Thursday, 30 January 2014

#CBR6 3: The Invention of Wings, Sue Monk Kidd

Pages: 384 hardcover (read ebook version)
Time to read: 4 hours. Barely put it down after I started reading it. This caused me to burn the first lot of toast I made.

Set in Charleston in the early 19th Century, The Invention of Wings tells the story of Handful and Sarah Grimké, slave and owner, and their separate but entwined lives. Sarah Grimké was one of the earliest Abolitionists and her story is based on what really happened to her; the character of Handful is mostly fictional, although Sarah was given a slave called Hetty (the name Handful is known to whites by) and she did try to refuse the gift on grounds of conscience, at the tender age of eleven. There are two first-person narratives intertwined through the novel, and the story covers a period of around 30 years.

This was a deeply compelling and well-crafted novel. The volume of research must have been enormous, but it has clearly paid off, as the book is redolent with details which ring true (albeit I don't know much about that period of history). Both characters are vividly drawn, and their relationship with its painful inequalities is really interesting to see develop. It's also great to see what each thinks about the other; in a way there is a silent third narrative voice, that of the objective truth the reder pieces together through the subjective viewpoints.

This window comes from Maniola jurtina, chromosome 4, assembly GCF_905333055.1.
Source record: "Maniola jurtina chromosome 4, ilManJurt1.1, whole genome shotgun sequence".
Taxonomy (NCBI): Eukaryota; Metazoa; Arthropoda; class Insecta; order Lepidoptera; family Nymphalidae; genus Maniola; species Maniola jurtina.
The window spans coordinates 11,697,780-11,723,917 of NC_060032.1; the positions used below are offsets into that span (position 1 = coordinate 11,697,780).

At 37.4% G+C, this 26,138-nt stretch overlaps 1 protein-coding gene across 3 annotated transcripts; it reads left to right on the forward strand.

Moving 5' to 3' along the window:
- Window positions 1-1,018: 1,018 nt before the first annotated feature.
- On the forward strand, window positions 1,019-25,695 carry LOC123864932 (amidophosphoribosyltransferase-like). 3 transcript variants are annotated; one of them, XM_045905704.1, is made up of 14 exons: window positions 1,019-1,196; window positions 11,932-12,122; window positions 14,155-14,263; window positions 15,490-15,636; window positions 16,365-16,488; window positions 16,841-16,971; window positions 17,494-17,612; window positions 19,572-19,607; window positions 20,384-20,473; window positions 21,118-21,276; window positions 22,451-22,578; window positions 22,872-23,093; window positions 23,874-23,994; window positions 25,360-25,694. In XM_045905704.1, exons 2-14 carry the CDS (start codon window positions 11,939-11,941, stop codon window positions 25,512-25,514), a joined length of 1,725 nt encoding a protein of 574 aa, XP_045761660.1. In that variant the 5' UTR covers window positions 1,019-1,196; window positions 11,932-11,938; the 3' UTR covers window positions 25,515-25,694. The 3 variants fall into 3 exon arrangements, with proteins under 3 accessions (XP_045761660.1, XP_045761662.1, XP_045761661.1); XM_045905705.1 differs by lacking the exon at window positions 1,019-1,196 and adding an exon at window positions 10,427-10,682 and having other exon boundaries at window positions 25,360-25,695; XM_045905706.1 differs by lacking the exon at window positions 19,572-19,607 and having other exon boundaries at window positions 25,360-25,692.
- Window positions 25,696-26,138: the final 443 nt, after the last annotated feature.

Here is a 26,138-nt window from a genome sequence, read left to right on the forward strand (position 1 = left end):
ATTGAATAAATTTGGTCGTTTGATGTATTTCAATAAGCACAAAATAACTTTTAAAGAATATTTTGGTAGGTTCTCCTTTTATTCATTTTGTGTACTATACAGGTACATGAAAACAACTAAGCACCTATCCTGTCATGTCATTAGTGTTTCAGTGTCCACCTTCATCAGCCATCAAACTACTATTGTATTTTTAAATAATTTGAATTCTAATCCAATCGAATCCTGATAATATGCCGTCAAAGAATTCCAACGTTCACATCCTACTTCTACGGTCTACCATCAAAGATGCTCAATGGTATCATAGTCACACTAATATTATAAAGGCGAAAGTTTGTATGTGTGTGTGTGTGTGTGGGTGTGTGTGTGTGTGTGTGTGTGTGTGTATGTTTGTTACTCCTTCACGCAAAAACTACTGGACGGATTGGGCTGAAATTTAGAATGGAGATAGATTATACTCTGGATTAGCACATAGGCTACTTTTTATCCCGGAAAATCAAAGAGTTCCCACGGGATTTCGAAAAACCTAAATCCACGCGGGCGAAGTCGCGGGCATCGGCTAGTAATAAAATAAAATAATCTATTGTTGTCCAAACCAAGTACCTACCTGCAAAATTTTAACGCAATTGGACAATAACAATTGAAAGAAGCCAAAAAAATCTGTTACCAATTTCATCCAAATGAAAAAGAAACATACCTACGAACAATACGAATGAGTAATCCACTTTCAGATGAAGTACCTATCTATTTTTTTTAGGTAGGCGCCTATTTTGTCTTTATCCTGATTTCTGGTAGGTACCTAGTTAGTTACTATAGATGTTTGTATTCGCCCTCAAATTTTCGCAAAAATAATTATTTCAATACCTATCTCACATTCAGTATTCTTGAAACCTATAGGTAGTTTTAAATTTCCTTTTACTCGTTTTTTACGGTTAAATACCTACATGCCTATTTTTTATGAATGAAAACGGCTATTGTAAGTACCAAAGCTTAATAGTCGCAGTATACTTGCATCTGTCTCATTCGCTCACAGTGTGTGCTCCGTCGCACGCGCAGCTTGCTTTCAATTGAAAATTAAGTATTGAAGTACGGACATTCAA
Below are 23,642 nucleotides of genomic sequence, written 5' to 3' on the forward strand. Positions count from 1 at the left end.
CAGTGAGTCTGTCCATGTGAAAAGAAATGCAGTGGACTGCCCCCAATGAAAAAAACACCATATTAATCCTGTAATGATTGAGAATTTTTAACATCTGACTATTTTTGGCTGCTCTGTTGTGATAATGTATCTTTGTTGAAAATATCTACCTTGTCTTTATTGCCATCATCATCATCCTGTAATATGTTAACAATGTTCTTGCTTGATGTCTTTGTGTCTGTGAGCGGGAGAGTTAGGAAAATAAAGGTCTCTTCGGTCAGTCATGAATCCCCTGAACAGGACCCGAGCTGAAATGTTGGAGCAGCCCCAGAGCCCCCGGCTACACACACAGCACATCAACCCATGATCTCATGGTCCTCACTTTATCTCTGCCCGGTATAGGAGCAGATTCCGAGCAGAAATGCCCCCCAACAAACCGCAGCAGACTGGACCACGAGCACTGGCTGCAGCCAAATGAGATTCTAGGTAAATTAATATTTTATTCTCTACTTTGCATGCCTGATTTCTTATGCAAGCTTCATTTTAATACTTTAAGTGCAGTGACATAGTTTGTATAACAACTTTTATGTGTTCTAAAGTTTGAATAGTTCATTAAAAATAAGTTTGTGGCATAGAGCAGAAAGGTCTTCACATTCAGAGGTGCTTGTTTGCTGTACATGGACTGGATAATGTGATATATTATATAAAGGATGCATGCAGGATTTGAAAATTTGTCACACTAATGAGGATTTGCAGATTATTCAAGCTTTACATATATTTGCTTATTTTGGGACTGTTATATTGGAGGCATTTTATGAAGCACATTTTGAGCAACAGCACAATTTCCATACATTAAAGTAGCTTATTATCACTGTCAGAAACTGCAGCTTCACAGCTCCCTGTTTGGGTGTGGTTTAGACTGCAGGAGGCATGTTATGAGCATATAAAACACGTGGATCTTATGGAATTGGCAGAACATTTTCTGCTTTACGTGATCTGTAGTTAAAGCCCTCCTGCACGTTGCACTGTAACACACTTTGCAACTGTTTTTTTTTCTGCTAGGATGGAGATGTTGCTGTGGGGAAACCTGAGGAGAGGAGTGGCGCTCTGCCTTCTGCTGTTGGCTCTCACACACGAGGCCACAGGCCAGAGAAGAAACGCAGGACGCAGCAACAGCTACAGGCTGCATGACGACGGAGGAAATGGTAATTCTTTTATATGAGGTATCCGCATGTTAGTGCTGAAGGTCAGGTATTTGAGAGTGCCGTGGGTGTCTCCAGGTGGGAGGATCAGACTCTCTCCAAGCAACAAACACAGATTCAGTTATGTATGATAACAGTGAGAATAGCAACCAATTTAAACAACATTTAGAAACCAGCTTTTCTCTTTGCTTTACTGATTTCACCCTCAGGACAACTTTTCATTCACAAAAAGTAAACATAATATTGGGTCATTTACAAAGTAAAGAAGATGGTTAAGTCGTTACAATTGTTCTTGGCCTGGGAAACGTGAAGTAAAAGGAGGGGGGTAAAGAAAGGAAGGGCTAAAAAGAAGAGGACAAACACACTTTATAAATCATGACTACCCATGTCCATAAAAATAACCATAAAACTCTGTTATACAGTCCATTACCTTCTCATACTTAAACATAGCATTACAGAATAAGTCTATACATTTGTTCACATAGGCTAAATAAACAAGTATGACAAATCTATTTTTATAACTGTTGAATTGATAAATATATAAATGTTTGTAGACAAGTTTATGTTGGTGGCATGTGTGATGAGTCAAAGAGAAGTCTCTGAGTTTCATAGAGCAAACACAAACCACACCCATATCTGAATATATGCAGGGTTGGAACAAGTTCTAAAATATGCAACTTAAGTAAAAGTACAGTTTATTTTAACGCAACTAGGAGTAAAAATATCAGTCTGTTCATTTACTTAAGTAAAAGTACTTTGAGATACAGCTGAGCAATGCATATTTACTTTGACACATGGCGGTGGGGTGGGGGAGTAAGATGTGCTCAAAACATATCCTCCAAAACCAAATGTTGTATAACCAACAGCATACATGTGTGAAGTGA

Given the very white-washed way we all seem to learn about history, a lot of the book makes for very uncomfortable reading. Slavery was not legal in Britain at the time the book was set, but the British had heavily profited from slavery for well over a century by that point. The ingrained attitude in the Southern states is something that I was aware of, but I was not aware of the arguments used and how much they fed on a (twisted, to my mind) Biblical precedent, although I could have probably figured it out if I'd ever thought to think about it.

It was also fascinating to see how closely entwined the philosophy of abolition and that of women's rights were entwined, not only in Sarah's personal journey but in the historical movements. I found this particularly striking because of the ongoing and vocal debate about the treatment of race in feminist thinking (or, to be more accurate, the lack thereof), and there's a particularly striking argument made by one of the (male) abolitionist leaders who tries to persuade the Grimké sisters not to argue for the rights of women at the same time as they are arguing for the rights of slaves and black people, because it's more complicated and drives people away from the abolitionist cause. This argument is still used against intersectional movements and thinking today, and I hope that more people learn to show it the same scorn that Sarah does.

I highly recommend this book. Be sure to read the afterword by the author; Kidd gives a very good accounting of her sources and thinking behind the novel which provides greater depth to the work.

No comments:

Post a Comment